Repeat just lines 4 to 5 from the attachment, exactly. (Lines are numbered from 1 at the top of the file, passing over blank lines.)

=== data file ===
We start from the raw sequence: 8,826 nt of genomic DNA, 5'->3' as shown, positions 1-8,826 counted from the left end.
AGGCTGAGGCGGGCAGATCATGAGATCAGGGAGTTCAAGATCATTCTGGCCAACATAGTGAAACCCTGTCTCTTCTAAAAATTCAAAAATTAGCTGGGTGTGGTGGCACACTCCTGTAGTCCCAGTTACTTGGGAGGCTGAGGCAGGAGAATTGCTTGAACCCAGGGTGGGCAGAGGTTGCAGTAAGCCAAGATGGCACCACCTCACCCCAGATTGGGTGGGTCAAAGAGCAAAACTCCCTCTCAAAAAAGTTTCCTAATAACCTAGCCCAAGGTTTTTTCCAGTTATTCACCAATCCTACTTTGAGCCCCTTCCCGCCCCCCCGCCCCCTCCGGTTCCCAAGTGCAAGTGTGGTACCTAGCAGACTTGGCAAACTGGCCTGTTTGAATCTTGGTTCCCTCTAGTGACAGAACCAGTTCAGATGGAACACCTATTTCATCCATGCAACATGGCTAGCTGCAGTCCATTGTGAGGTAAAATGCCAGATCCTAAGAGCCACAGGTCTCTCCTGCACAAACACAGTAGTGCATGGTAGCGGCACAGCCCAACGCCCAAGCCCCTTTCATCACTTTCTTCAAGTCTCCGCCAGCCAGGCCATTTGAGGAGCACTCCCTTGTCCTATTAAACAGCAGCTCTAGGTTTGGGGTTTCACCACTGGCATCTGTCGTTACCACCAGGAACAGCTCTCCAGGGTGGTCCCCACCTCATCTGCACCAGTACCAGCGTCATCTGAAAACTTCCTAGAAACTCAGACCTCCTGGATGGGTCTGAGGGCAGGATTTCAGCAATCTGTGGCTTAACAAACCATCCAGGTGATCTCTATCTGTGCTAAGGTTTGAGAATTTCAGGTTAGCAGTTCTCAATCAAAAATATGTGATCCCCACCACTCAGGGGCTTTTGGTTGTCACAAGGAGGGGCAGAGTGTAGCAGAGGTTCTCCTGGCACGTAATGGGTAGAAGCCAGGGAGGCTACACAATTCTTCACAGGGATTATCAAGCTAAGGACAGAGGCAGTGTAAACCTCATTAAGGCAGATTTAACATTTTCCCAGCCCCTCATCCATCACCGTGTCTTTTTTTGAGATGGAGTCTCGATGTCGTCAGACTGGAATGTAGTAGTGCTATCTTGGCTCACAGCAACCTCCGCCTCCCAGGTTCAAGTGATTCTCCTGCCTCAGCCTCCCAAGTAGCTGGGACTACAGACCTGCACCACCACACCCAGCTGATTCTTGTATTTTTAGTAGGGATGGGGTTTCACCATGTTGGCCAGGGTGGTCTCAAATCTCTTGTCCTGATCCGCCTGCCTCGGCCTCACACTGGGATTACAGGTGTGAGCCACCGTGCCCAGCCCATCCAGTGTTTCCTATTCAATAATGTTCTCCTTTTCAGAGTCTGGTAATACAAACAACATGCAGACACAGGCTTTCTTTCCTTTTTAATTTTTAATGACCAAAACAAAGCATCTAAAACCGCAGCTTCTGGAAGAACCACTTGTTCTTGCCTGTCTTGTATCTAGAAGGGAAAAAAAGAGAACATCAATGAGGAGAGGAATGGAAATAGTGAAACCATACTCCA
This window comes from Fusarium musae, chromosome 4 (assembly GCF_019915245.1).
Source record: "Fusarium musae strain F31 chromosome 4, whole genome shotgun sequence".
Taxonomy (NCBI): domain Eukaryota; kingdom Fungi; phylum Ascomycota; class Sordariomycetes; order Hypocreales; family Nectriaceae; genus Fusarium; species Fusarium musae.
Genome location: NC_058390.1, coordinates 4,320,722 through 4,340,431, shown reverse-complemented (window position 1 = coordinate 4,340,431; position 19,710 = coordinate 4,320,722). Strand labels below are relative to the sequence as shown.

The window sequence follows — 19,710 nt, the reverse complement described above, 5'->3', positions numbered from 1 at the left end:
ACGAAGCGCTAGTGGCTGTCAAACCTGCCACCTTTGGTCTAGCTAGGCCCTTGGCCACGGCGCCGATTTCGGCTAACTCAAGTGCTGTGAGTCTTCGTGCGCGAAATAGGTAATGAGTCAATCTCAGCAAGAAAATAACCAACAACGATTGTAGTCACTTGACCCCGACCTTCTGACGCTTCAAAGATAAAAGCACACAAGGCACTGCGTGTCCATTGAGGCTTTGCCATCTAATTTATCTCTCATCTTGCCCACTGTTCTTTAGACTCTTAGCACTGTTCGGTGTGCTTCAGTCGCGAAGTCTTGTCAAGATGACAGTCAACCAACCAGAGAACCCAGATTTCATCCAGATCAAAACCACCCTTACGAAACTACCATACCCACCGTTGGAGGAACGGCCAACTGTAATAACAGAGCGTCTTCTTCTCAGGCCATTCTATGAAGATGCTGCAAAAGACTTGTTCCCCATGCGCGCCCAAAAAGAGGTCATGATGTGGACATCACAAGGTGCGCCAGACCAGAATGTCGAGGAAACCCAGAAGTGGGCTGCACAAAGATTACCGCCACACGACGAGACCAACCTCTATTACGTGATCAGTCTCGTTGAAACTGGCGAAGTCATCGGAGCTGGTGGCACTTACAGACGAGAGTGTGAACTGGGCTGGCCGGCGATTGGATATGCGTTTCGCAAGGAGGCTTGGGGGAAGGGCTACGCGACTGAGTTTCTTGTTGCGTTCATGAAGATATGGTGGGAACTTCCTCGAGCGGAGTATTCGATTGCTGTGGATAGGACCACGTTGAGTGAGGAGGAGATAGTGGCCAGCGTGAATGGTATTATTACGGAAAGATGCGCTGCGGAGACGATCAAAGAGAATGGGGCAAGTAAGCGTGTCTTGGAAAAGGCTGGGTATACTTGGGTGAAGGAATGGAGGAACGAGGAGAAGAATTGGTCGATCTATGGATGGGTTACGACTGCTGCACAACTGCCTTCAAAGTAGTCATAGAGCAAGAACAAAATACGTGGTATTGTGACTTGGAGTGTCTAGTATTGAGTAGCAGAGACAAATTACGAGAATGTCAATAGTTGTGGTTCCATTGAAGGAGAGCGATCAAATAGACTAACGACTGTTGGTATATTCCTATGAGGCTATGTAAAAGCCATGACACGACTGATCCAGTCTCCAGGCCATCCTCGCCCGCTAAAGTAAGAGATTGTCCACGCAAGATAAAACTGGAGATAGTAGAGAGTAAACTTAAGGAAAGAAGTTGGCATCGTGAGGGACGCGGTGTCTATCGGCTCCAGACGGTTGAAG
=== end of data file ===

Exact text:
Source record: "Fusarium musae strain F31 chromosome 4, whole genome shotgun sequence".
Taxonomy (NCBI): domain Eukaryota; kingdom Fungi; phylum Ascomycota; class Sordariomycetes; order Hypocreales; family Nectriaceae; genus Fusarium; species Fusarium musae.